Now riding high on the success of “The Sessions,” Lewin, who seems remarkably humble, commented that “there is a kind of pleasure in being reinvented. My agent kept telling me, ‘Oh, before you were Ben Lewin; now you’re BEN LEWIN.’ ”
Writer/director Ben Lewin on the set of “The Sessions.” Photo by Sarah M. Golonka
According to Greene, Lewin was unsure of what to expect when he met with her. “He said, ‘I don’t know what I expected you to be. I thought for a while maybe you were somebody who had a thing for having sex with disabled men.’ ”
Lewin says that Greene’s help was invaluable to making the film. “After meeting her, I really began to see the film as a relationship movie, and more of a two-hander than a biopic,” he said. Meeting Greene also helped in another way. Lewin had brought along a friend from Australia with him to meet Greene, and after their meeting, the man opened his checkbook and wrote a check for 20 percent of the film’s budget. “He was the audience, and there was an audience for this unusual story. So meeting Cheryl was a threshold event.”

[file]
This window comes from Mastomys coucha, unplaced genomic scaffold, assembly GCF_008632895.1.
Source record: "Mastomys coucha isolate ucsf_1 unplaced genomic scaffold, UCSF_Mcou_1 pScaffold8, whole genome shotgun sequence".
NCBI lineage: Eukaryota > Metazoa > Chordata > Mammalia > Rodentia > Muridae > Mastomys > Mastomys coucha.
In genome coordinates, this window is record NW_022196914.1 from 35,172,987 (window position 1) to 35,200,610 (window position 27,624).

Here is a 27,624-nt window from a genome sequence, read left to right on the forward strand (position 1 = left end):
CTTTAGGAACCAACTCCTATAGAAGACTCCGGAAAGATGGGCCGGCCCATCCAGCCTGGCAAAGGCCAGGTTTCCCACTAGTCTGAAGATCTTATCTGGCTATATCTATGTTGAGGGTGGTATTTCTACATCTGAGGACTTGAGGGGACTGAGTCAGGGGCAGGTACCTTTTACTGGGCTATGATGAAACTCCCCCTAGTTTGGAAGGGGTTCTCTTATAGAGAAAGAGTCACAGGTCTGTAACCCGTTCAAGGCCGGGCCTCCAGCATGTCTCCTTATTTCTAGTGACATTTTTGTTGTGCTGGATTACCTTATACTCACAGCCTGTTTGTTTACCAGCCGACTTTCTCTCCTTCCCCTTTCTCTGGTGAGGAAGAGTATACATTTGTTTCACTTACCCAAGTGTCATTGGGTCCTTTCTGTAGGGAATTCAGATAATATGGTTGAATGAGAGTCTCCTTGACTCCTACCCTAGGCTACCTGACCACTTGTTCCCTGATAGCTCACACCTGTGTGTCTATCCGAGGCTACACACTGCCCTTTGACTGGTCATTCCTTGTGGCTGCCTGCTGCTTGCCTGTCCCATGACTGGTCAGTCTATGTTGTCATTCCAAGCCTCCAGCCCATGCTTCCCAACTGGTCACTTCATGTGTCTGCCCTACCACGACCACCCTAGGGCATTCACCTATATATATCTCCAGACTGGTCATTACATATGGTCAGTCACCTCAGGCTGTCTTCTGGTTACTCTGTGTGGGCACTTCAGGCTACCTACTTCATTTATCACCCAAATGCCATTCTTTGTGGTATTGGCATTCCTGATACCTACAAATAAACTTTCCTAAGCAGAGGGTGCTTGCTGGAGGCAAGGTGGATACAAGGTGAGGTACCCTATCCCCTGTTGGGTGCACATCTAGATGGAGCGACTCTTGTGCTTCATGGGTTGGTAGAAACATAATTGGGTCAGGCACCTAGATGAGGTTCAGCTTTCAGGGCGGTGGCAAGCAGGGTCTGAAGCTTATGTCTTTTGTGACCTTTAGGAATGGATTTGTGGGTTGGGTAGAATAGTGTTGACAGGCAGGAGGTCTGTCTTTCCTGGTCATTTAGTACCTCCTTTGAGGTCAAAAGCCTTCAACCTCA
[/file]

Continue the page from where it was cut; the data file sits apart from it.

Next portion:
For Greene, the attention is wonderful, but she knows that her interaction with O’Brien was just one part of a very interesting life. She’s recently published a book called “An Intimate Life: Sex, Love, and My Journey as a Surrogate Partner” that deals with her relationship with O’Brien but also delves into her interactions with many of the other clients she’s helped over the years.
If there’s one message Greene thinks people can take away from her work with O’Brien, it’s that “there is somebody out there for everybody. It’s just whether they pass like ships in the night or they come together and they meet. The meeting is what I pray for them to have, and Mark got it, and that was beautiful."